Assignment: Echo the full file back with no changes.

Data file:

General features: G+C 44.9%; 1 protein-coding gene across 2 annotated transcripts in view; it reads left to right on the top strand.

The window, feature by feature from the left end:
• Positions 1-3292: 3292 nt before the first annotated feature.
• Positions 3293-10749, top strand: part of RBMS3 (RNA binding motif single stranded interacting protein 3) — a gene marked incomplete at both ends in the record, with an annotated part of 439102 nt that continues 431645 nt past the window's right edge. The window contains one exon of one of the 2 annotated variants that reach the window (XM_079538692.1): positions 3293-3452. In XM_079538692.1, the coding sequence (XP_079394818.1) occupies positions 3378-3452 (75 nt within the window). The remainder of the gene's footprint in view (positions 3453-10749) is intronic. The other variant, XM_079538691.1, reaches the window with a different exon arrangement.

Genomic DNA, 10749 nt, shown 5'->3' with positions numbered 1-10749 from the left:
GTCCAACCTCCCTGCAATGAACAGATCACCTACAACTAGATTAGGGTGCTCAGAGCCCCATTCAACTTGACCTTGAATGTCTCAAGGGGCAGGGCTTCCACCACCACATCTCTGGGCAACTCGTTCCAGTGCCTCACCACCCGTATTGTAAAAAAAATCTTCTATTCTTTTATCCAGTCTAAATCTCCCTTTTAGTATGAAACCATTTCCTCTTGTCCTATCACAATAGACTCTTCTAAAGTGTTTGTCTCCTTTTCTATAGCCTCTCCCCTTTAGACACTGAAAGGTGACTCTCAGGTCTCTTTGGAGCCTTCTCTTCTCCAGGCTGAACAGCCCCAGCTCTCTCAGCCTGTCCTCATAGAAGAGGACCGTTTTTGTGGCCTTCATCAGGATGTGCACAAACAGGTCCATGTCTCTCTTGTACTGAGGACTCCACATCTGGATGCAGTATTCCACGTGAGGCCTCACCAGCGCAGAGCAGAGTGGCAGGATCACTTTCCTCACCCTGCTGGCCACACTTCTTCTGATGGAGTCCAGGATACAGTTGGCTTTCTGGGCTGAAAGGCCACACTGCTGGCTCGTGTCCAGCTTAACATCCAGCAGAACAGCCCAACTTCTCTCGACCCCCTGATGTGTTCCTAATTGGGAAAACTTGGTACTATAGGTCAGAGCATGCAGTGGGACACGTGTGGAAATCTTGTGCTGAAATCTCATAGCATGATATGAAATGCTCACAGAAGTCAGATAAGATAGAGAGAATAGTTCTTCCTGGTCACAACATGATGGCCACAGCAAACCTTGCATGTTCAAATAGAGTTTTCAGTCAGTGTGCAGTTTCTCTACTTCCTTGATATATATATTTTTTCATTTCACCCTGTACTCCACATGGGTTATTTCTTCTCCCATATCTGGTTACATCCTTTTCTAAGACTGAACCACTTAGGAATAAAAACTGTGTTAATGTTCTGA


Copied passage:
General features: G+C 44.9%; 1 protein-coding gene across 2 annotated transcripts in view; it reads left to right on the top strand.

The window, feature by feature from the left end:
• Positions 1-3292: 3292 nt before the first annotated feature.
• Positions 3293-10749, top strand: part of RBMS3 (RNA binding motif single stranded interacting protein 3) — a gene marked incomplete at both ends in the record, with an annotated part of 439102 nt that continues 431645 nt past the window's right edge. The window contains one exon of one of the 2 annotated variants that reach the window (XM_079538692.1): positions 3293-3452. In XM_079538692.1, the coding sequence (XP_079394818.1) occupies positions 3378-3452 (75 nt within the window). The remainder of the gene's footprint in view (positions 3453-10749) is intronic. The other variant, XM_079538691.1, reaches the window with a different exon arrangement.

Genomic DNA, 10749 nt, shown 5'->3' with positions numbered 1-10749 from the left:
GTCCAACCTCCCTGCAATGAACAGATCACCTACAACTAGATTAGGGTGCTCAGAGCCCCATTCAACTTGACCTTGAATGTCTCAAGGGGCAGGGCTTCCACCACCACATCTCTGGGCAACTCGTTCCAGTGCCTCACCACCCGTATTGTAAAAAAAATCTTCTATTCTTTTATCCAGTCTAAATCTCCCTTTTAGTATGAAACCATTTCCTCTTGTCCTATCACAATAGACTCTTCTAAAGTGTTTGTCTCCTTTTCTATAGCCTCTCCCCTTTAGACACTGAAAGGTGACTCTCAGGTCTCTTTGGAGCCTTCTCTTCTCCAGGCTGAACAGCCCCAGCTCTCTCAGCCTGTCCTCATAGAAGAGGACCGTTTTTGTGGCCTTCATCAGGATGTGCACAAACAGGTCCATGTCTCTCTTGTACTGAGGACTCCACATCTGGATGCAGTATTCCACGTGAGGCCTCACCAGCGCAGAGCAGAGTGGCAGGATCACTTTCCTCACCCTGCTGGCCACACTTCTTCTGATGGAGTCCAGGATACAGTTGGCTTTCTGGGCTGAAAGGCCACACTGCTGGCTCGTGTCCAGCTTAACATCCAGCAGAACAGCCCAACTTCTCTCGACCCCCTGATGTGTTCCTAATTGGGAAAACTTGGTACTATAGGTCAGAGCATGCAGTGGGACACGTGTGGAAATCTTGTGCTGAAATCTCATAGCATGATATGAAATGCTCACAGAAGTCAGATAAGATAGAGAGAATAGTTCTTCCTGGTCACAACATGATGGCCACAGCAAACCTTGCATGTTCAAATAGAGTTTTCAGTCAGTGTGCAGTTTCTCTACTTCCTTGATATATATATTTTTTCATTTCACCCTGTACTCCACATGGGTTATTTCTTCTCCCATATCTGGTTACATCCTTTTCTAAGACTGAACCACTTAGGAATAAAAACTGTGTTAATGTTCTGA